25. Z. Ying and K. C. Keong, “Fast leave-one-out evaluation and improvement on inference for LS-SVMs,” in Proceedings of the 17th International Conference on Pattern Recognition (ICPR '04), vol. 3, pp. 494–497, Cambridge, UK, August 2004. View at Publisher · View at Google Scholar · View at Scopus
  26. P. Cao, X. Liu, J. Zhang et al., “2, 1 norm regularized multi-kernel based joint nonlinear feature selection and over-sampling for imbalanced data classification,” Neurocomputing, vol. 234, pp. 38–57, 2017. View at Google Scholar
  27. J. Zhang, X. Wu, and V. S. Sheng, “Imbalanced multiple noisy labeling,” IEEE Transactions on Knowledge and Data Engineering, vol. 27, no. 2, pp. 489–503, 2015. View at Publisher · View at Google Scholar · View at Scopus
  28. R. Yan, Y. Liu, R. Jin, and A. Hauptmann, “On predicting rare classes with SVM ensembles in scene classification,” in Proceedings of the 2003 IEEE International Conference on Accoustics, Speech, and Signal Processing, pp. 21–24, Hong Kong, China, April 2003. View at Scopus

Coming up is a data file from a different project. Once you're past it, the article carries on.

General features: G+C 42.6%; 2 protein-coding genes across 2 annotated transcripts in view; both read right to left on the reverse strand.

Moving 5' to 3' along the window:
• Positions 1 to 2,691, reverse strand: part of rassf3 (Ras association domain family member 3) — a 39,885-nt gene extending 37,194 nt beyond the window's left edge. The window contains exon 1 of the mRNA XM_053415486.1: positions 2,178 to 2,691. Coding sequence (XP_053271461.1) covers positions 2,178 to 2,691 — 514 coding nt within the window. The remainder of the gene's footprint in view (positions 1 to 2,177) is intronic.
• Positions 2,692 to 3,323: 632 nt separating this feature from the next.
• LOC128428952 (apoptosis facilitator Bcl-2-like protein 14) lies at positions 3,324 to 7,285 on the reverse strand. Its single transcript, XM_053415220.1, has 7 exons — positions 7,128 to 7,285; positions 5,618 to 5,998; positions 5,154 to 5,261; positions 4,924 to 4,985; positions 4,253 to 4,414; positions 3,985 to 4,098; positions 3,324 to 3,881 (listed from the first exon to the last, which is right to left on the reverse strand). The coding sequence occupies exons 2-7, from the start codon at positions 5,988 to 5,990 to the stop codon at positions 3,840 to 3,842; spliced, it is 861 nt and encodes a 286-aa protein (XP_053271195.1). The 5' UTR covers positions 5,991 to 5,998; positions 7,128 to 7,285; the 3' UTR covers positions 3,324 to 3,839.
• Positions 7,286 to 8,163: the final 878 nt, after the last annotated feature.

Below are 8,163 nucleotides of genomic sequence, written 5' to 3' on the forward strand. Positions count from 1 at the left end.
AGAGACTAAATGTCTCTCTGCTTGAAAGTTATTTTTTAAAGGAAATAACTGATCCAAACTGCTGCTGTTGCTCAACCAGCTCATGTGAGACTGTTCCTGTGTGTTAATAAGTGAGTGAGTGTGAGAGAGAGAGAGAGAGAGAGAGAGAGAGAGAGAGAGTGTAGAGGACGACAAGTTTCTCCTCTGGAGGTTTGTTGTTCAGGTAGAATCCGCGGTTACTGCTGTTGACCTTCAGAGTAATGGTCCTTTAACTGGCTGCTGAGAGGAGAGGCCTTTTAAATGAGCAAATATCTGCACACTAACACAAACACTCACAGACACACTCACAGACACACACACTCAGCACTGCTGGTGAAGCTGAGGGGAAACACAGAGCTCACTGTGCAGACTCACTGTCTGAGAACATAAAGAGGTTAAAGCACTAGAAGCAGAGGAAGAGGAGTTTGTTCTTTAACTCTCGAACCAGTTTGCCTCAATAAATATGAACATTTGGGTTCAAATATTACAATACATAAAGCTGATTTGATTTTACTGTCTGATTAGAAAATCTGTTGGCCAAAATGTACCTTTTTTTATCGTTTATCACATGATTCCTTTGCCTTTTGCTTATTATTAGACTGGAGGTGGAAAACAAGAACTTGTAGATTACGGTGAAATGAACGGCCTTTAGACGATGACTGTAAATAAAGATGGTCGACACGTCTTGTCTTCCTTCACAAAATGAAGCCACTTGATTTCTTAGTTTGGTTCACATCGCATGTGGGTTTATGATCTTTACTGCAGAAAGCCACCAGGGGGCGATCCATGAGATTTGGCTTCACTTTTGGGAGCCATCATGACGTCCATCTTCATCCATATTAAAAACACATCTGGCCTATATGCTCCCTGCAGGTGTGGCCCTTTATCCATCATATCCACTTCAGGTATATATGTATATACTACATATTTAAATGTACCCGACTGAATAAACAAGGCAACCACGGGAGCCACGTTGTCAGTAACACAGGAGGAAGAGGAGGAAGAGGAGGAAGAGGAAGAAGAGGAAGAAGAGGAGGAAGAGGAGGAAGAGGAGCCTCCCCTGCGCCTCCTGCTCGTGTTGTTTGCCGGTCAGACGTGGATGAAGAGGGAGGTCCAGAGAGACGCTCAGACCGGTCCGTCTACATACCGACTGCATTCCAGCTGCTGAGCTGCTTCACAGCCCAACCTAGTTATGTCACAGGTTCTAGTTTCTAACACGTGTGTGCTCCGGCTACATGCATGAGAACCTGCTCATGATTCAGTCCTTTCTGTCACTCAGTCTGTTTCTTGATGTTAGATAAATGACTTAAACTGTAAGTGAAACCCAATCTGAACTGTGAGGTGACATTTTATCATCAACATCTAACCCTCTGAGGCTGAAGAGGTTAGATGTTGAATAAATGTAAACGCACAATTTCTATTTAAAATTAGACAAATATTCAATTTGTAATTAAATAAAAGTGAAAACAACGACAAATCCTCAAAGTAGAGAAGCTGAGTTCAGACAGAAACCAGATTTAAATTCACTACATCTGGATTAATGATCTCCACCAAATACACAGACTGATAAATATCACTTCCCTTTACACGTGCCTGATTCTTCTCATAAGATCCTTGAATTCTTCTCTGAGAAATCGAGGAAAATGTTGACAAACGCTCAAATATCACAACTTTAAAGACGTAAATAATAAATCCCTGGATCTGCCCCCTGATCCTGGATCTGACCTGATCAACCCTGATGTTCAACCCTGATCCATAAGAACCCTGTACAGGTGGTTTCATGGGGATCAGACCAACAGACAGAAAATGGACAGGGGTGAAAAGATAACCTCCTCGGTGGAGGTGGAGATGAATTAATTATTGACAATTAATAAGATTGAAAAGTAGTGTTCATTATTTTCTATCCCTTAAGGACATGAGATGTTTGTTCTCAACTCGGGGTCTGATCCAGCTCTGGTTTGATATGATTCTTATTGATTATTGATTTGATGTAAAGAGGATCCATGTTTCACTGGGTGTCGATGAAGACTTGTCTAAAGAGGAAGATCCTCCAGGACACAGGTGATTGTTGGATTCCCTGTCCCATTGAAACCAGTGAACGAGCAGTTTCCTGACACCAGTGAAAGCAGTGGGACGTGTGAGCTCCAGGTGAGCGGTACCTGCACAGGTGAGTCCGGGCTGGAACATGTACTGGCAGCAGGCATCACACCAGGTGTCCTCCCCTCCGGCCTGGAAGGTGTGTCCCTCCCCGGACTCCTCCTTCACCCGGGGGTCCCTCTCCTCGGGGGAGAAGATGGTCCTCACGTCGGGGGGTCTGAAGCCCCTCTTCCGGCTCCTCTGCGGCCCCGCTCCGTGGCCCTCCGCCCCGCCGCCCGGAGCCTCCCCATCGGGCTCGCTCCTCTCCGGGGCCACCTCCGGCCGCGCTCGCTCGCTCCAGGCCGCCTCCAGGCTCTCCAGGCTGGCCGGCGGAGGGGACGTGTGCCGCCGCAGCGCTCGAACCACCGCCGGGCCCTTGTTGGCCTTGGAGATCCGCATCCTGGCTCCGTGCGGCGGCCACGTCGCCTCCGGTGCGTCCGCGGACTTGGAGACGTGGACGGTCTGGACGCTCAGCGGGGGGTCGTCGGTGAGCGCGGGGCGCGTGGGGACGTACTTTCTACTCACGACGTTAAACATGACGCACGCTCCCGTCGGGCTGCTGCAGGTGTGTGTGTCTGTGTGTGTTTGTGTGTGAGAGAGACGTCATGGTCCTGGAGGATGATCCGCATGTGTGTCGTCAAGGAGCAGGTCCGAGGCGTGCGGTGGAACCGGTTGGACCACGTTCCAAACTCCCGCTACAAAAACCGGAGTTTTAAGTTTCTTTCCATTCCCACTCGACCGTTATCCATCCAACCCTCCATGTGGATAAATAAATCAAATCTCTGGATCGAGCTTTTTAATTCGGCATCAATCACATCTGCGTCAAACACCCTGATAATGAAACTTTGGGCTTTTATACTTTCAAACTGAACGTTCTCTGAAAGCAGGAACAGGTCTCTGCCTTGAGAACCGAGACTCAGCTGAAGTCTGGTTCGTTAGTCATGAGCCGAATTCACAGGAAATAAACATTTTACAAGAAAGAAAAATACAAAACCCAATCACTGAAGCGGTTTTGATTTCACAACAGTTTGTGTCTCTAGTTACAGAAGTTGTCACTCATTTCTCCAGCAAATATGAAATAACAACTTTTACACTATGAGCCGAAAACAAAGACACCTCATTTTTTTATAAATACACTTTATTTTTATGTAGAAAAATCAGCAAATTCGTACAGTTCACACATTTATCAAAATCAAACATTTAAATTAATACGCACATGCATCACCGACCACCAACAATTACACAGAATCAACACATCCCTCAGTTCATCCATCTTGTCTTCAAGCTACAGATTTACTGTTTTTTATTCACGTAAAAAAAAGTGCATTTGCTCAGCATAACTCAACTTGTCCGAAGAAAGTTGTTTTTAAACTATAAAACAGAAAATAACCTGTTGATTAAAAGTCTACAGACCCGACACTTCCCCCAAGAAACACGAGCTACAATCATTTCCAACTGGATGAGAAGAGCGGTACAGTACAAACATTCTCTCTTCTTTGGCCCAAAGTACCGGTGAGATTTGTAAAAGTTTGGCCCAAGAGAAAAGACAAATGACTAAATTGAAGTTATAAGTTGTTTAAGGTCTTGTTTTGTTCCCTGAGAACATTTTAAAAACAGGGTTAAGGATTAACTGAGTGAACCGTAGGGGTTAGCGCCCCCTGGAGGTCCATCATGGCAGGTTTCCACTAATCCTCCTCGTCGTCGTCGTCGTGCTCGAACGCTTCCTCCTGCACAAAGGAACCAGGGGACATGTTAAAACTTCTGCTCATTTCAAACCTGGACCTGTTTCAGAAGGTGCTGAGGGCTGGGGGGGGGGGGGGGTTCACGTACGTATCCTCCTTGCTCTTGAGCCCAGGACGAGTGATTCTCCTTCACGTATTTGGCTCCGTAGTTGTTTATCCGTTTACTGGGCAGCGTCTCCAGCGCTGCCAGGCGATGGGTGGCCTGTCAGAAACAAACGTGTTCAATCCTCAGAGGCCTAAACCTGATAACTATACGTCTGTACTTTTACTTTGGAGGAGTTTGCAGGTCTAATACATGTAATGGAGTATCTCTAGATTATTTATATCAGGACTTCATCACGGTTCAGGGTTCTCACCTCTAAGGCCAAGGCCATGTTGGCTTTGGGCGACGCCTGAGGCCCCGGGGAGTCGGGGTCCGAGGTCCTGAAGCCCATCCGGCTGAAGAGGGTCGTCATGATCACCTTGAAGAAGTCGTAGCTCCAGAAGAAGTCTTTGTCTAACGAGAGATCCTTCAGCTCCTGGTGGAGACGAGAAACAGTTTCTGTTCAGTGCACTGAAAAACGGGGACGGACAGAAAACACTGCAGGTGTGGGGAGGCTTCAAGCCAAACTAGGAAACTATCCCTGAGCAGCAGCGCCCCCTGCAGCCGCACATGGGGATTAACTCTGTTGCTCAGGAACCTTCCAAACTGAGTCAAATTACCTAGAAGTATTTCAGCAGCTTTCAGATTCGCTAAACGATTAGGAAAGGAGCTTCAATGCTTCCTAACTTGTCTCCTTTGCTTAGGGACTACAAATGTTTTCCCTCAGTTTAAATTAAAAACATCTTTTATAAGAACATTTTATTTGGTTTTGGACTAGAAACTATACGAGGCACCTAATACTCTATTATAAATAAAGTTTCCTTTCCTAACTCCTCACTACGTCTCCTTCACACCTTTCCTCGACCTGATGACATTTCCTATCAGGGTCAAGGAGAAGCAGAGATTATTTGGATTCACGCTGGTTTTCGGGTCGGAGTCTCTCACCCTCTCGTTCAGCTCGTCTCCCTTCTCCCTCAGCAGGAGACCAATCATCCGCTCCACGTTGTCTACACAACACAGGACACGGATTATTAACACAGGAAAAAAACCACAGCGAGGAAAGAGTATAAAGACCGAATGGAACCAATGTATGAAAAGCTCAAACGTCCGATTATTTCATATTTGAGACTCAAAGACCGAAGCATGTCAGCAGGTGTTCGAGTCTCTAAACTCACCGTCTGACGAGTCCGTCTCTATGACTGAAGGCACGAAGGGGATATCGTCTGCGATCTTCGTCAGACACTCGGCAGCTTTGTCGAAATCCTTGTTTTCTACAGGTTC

29. S.-J. Yen and Y.-S. Lee, Cluster-Based under-Sampling Approaches for Imbalanced Data Distributions, Pergamon Press, Oxford, UK, 2009. View at Publisher · View at Google Scholar · View at Scopus
  30. B. Das, N. C. Krishnan, and D. J. Cook, “RACOG and wRACOG: Two probabilistic oversampling techniques,” IEEE Transactions on Knowledge and Data Engineering, vol. 27, no. 1, pp. 222–234, 2015. View at Publisher · View at Google Scholar · View at Scopus
  31. H. Wong, F. Liu, M. Chen, and W. C. Ip, “Empirical likelihood based diagnostics for heteroscedasticity in partially linear errors-in-variables models,” Journal of Statistical Planning and Inference, vol. 139, no. 3, pp. 916–929, 2009. View at Publisher · View at Google Scholar · View at MathSciNet · View at Scopus
  32. B. Lejeune, “A diagnostic m-test for distributional specification of parametric conditional heteroscedasticity models for financial data,” Journal of Empirical Finance, vol. 16, no. 3, pp. 507–523, 2009. View at Publisher · View at Google Scholar · View at Scopus
  33. T. Ginker and O. Lieberman, “Robustness of binary choice models to conditional heteroscedasticity,” Economics Letters, vol. 150, pp. 130–134, 2017. View at Publisher · View at Google Scholar · View at MathSciNet
  34. G. Q. Si, H. Cao, Y. B. Zhang, and L. X. Jia, “Density weighted pruning method for sparse least squares support vector machines,” Xi'an Jiaotong Daxue Xuebao. Journal of Xi'an Jiaotong University, vol. 43, no. 10, pp. 11–15, 2009. View at Google Scholar · View at MathSciNet